Producing more black gold than any other state provided tremendous fuel to Texas’ powerful job-production engine—and so did former Governor Rick Perry. Now two things have changed.
One, Greg Abbott was elected governor last fall to succeed his fellow Republican, who had decided to seek the GOP presidential nomination. Two, in the wake of the bounty produced by the American fracking revolution, global oil prices plunged and have stayed lower, creating a huge new drag on the Texas job-creation juggernaut and promising to reduce oil-drilling and pumping revenues.
Even as Texas hung on to its No. 1 ranking for 2015 in the Best States & Worst States list, can the Lone Star State withstand the continued hit from the global surplus of oil because of its diversifying economy—or even outperform its previous benchmarks as the U.S. economy gains steam?
State officials concede that now is the time for Texas to shift gears. “Texas must become bigger, broader and bolder in our economic-development efforts and more aggressive in attracting companies and foreign direct investment so that we become not just the national leader, but a world leader, in job creation,” says Tracye McDaniels, president and CEO of Texas Economic Development.
But internal players and outside observers alike give Texas good odds of finishing No. 1 again in the 2016 Chief Executive index based largely on four factors: only about 4 percent of the state’s workforce is in the oil and gas industry now, a fraction of a generation ago; other industry pillars keep rising; regions outside the oil patch have made their own prosperity; and the Abbott administration has some strengths of its own.
“Every year Texas becomes more diverse, becomes more things to more people, and it remains competitive and attractive to all of our clients from an access and infrastructure point of view,
and for labor costs and availability,” says Andy Mace, managing director of supply-chain solutions in the global business consulting practice of Cushman & Wakefield. Indeed, Texas continued to lead America in job growth in January 2015, adding 20,100 jobs and nudging its unemployment rate down to 4.4 percent from 4.6 percent in December 2014.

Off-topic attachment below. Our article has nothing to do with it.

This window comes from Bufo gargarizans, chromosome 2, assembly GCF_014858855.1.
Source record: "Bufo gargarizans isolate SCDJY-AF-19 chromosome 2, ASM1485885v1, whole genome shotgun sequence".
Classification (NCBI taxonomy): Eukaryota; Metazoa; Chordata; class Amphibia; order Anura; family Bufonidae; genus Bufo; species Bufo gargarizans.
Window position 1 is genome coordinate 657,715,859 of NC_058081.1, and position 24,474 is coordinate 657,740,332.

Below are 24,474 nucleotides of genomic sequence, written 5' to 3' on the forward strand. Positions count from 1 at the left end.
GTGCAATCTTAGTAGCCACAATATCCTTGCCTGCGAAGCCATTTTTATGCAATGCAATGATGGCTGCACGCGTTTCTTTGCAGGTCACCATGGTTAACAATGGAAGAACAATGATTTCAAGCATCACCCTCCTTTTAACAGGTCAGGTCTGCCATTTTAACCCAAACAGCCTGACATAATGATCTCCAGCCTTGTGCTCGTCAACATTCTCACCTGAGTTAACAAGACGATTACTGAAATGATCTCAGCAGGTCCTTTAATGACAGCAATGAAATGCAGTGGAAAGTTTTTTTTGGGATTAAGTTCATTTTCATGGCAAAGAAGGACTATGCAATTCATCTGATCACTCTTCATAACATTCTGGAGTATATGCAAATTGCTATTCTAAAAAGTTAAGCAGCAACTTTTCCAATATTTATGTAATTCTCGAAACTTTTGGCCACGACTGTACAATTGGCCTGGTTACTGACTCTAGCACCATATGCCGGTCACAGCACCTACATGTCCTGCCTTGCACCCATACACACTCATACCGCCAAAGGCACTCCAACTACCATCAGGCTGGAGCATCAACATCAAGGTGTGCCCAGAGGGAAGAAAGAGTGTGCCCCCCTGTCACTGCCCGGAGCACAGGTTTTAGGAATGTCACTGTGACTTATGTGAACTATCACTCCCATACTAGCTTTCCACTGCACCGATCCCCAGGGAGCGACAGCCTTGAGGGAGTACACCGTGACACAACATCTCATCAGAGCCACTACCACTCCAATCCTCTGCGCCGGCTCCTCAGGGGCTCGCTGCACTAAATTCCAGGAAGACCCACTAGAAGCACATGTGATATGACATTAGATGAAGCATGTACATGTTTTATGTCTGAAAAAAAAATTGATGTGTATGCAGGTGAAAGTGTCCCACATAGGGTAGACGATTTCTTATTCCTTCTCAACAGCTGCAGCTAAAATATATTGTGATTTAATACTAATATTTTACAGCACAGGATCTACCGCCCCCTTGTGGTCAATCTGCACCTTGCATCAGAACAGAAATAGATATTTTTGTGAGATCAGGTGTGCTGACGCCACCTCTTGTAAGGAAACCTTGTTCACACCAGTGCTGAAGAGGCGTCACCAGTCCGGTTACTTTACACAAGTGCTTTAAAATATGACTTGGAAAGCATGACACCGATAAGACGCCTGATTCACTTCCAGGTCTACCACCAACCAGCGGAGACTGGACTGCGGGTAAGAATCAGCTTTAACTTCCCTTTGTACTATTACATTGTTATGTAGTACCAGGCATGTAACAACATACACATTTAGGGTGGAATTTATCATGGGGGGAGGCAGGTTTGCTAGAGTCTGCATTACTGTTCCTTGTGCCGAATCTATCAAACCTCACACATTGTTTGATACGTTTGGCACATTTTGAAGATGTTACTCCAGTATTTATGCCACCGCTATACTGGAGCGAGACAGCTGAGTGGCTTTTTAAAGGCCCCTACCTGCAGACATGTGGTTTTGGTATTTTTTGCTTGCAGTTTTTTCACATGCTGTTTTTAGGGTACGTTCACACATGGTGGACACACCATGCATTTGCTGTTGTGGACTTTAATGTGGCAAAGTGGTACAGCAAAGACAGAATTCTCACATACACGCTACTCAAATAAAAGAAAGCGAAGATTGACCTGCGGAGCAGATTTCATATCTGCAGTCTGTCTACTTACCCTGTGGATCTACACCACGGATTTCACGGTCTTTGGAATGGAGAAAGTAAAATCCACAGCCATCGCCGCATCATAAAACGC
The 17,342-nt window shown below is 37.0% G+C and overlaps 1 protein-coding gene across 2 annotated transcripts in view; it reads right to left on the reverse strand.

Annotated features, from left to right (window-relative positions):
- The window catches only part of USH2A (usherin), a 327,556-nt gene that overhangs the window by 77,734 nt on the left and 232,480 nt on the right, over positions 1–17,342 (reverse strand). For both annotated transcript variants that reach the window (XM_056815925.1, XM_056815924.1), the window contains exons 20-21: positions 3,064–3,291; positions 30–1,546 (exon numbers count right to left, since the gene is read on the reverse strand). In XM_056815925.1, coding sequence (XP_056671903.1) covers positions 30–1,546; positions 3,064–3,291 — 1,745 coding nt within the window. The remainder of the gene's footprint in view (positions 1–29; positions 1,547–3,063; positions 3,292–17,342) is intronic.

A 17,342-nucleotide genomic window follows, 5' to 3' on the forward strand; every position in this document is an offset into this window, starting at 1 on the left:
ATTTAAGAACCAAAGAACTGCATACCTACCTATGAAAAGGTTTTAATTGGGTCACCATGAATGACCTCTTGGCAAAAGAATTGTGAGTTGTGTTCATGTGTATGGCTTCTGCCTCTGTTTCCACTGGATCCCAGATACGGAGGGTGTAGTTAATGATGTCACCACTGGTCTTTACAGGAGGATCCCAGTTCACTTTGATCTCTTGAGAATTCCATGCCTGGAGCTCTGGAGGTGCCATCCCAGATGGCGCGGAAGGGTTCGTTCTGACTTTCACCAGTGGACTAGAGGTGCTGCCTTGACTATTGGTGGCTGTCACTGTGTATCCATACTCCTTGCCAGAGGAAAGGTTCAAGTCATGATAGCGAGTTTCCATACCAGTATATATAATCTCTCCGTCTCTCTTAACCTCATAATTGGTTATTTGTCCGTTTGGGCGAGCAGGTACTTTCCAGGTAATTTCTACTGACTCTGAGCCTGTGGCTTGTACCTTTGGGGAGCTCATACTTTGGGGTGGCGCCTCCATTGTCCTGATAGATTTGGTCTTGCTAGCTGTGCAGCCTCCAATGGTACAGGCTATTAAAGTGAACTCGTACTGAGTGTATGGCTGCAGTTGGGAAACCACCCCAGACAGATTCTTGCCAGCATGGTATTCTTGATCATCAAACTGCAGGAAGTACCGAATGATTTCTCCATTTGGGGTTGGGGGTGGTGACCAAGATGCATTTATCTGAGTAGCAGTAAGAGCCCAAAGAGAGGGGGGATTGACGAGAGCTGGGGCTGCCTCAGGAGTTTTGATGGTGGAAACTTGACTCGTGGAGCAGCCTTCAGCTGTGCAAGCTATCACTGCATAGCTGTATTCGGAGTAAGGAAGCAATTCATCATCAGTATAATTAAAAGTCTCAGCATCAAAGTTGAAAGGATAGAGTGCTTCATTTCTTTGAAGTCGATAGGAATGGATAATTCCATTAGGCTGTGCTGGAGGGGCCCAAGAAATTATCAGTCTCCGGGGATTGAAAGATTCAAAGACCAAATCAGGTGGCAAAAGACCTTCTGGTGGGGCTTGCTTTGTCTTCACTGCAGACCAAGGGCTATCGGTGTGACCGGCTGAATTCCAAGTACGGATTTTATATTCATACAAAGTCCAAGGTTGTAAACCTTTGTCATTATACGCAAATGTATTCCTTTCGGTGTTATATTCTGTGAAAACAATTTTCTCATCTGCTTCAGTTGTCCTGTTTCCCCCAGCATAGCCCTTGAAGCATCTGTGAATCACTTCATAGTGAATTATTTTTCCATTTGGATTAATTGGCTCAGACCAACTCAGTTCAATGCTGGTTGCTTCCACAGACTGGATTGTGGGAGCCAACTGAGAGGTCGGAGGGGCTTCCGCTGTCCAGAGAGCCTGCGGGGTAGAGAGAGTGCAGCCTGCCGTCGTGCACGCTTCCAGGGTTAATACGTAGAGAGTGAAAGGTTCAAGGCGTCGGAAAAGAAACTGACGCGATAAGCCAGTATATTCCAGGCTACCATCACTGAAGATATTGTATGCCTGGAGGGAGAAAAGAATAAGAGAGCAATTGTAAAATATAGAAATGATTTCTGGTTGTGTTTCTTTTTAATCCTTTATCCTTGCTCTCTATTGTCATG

The oil-price slide already has tested the diversification strategy that Perry initiated, in part by trying to raid California and other states for manufacturers, technology outfits and other growing companies that weren’t dependent on oil prices. One of his biggest plums was Toyota’s move of its U.S. headquarters and about 4,000 jobs to Plano, Texas, from Torrance, California, over the next few years.
Such moves have enhanced the broadening of most regional economies in Texas that will help the whole state power through. Dallas is reasonably diversified, with autos and healthcare, for example; San Antonio has Toyota truck manufacturing, tourism and other industries; and Austin has become a high-tech outpost every bit as vibrant as any in the country except Silicon Valley.
“You have all that stuff plus Texas’s proximity to Mexico and the manufacturing boom that is going on there,” notes Dennis Cuneo, head of DC Strategic Advisors and a former top executive of Toyota Motor USA.
Only the West Texas oil patch, and Houston and the Gulf Coast strip are especially dependent on oil prices anymore. And the Houston area benefits because so much of its energy business is refining and petrochemical processing, whose companies actually benefit from lower oil prices. “Houston will no longer be leading the nation in job growth, and Texas won’t be the strongest job-producing state if oil prices stay down for long,” says Blair Garrou, head of Mercury Fund, a venture-capital firm that specializes in investing in Flyover Country. “But the drag won’t be nearly
as pronounced as people think.”
Still, lower oil prices will have an effect. Lower oil revenues “will force Texas to roll back their incentives a bit” to attract companies and jobs, argues Larry Gergerich, head of Ginovus site selection consultants. “Abbott wants to be more strategic and directed.”
And some wonder whether Abbott can “match up” with Perry’s acknowledged skill as an economic strategist and cheerleader, as Cuneo put it. However, Abbott managed to lure the highly regarded McDaniels back to her home state from a stint in New Jersey.
According to McDaniels, Abbott also has “an extensive economic development agenda” that includes “evaluating and restructuring existing programs, reducing the tax burden on citizens and businesses, reducing regulatory burdens that stifle job creation and improving our roads.”